In a groundbreaking development, temperatures exceeding all forecasts have been recorded in the depths of a geothermal project in Graben-Neudorf, sending waves of excitement through the energy industry. The unexpected heat, reaching a staggering 200 degrees Celsius at a depth of 4,000 meters, has ignited fresh prospects for innovative energy production while underscoring the complexity and potential of Earth’s subterranean resources.
Deutsche Erdwärme GmbH, the driving force behind the project, had originally anticipated temperatures around 160 degrees Celsius. However, the reservoir’s scorching conditions, disclosed by the German Geothermal Association, have surpassed these projections. While heralding a promising future for harnessing geothermal energy, this revelation also poses new challenges, as equipment must now be adapted to endure the higher thermal loads.
“We are witnessing a pivotal moment in geothermal energy exploration,” declared Herbert Pohl, the founder and managing director of Deutsche Erdwärme GmbH. He emphasized that the newfound knowledge of the geology and reservoir conditions in Graben-Neudorf opens doors for leveraging these insights in future projects.
The region’s geothermal potential is not a novel concept. In the Upper Rhine Graben, the small town of Landau introduced one of Germany’s earliest geothermal power plants in 2007. Yet, initial successes were marred by seismic activities and ground disturbances, leading to the facility’s temporary closure due to concerns about structural integrity. Despite the hurdles, the allure of geothermal energy continues to captivate the region’s energy landscape, sparking conversations about sustainability and seismic stability.
Mitigating seismic concerns has been a priority for the ongoing Graben-Neudorf-1 project. To this end, real-time seismic monitoring has been in effect since the project’s inception, providing vital data on the surrounding geological shifts. Thus far, 18 regional earthquakes, ranging from magnitude 1 to 4.6, have been detected, though none were situated closer than 10 kilometers to the drilling site. These efforts underscore a commitment to sustainable energy development while safeguarding against potential environmental ramifications.
Deutsche Erdwärme’s prominence in the realm of geothermal energy has positioned it as Germany’s foremost private developer and operator of deep geothermal energy plants. While multiple projects simmer on the company’s backburner, the focus remains steadfast on Graben-Neudorf. Neighboring projects in Dettenheim and Waghäusl, though facing varying degrees of local support, hint at a broader geothermal renaissance in the Upper Rhine Graben.
Meanwhile, a parallel narrative unfolds in the heart of Hamburg’s Wilhelmsburg district. Hamburger Energiewerke (HEnW) is preparing to revolutionize local energy supply with geothermal energy. Following successful production tests, HEnW is poised to deliver thermal water from a rock layer 1,300 meters beneath the surface, boasting temperatures of 48 degrees Celsius. The endeavor, backed by Hamburg Energie Geothermie, an affiliate of HEnW, showcases innovative filtration techniques to maximize efficiency.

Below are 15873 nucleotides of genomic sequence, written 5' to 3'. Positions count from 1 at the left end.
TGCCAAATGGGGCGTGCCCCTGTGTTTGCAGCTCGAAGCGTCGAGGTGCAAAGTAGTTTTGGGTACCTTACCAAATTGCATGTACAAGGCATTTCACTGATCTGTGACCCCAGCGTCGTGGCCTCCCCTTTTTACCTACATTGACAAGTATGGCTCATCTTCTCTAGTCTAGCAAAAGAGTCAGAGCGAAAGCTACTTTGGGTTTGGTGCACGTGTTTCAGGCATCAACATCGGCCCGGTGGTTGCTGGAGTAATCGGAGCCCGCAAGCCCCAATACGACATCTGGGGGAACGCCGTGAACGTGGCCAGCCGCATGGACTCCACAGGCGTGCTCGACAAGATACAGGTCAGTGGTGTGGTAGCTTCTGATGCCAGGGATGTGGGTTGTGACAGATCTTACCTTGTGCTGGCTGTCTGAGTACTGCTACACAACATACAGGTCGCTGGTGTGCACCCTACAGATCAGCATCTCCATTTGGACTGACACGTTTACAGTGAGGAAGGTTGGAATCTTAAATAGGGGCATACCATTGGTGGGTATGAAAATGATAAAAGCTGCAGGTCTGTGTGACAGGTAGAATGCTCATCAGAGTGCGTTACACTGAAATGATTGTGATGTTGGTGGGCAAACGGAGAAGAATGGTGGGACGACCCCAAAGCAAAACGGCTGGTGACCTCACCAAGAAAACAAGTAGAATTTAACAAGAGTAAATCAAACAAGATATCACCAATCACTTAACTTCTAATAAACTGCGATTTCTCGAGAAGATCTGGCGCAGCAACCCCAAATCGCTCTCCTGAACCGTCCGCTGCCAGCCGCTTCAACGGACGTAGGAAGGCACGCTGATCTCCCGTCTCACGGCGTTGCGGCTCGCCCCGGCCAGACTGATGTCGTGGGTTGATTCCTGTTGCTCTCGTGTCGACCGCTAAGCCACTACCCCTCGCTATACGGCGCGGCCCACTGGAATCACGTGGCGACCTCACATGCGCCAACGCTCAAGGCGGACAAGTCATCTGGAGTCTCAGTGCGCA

With a production rate of approximately 140 cubic meters per hour, the project anticipates a geothermal heat output of 6 megawatts, earmarked to serve over 4,700 households. Through judicious heat pump utilization, water temperatures will escalate to 75 to 85 degrees Celsius, bolstering heat output and expanding its reach to approximately 6,000 households.
Michael Prinz, Managing Director of HEnW, affirmed the significance of this stride. Commending the collaboration with the German Federal Ministry of Economics and Technology, Prinz acknowledged the scientific oversight and support that has paved the way for this unprecedented feat.
The Hamburg geothermal venture is woven into the broader tapestry of the Integrated Heat Turnaround Wilhelmsburg (IW3) real laboratory, an ambitious initiative to usher in a carbon-neutral era of heat provision for local communities. The German Federal Ministry of Economics and Climate Protection has granted substantial funding of 22.5 million euros to underpin this visionary endeavor.
Inga Moeck, a distinguished professor of geothermal energy at Georg-August University of Göttingen, voiced her enthusiasm for this transformative energy pathway. She accentuated the importance of geological understanding in assessing reservoirs’ water permeability, stressing the role of research initiatives such as the mesoTherm project in ensuring informed decisions.
As Germany continues to pivot toward a sustainable energy future, deep geothermal energy emerges as a potent contender. Experts project a substantial contribution of 300 terawatt hours annually to the nation’s climate-neutral heat supply by 2050. Bavaria’s innovative drilling method, seeking to extract heat directly from rock without relying on thermal water reservoirs, exemplifies the industry’s commitment to minimizing risks.
Journalist covering politics, economics, commodities, and more.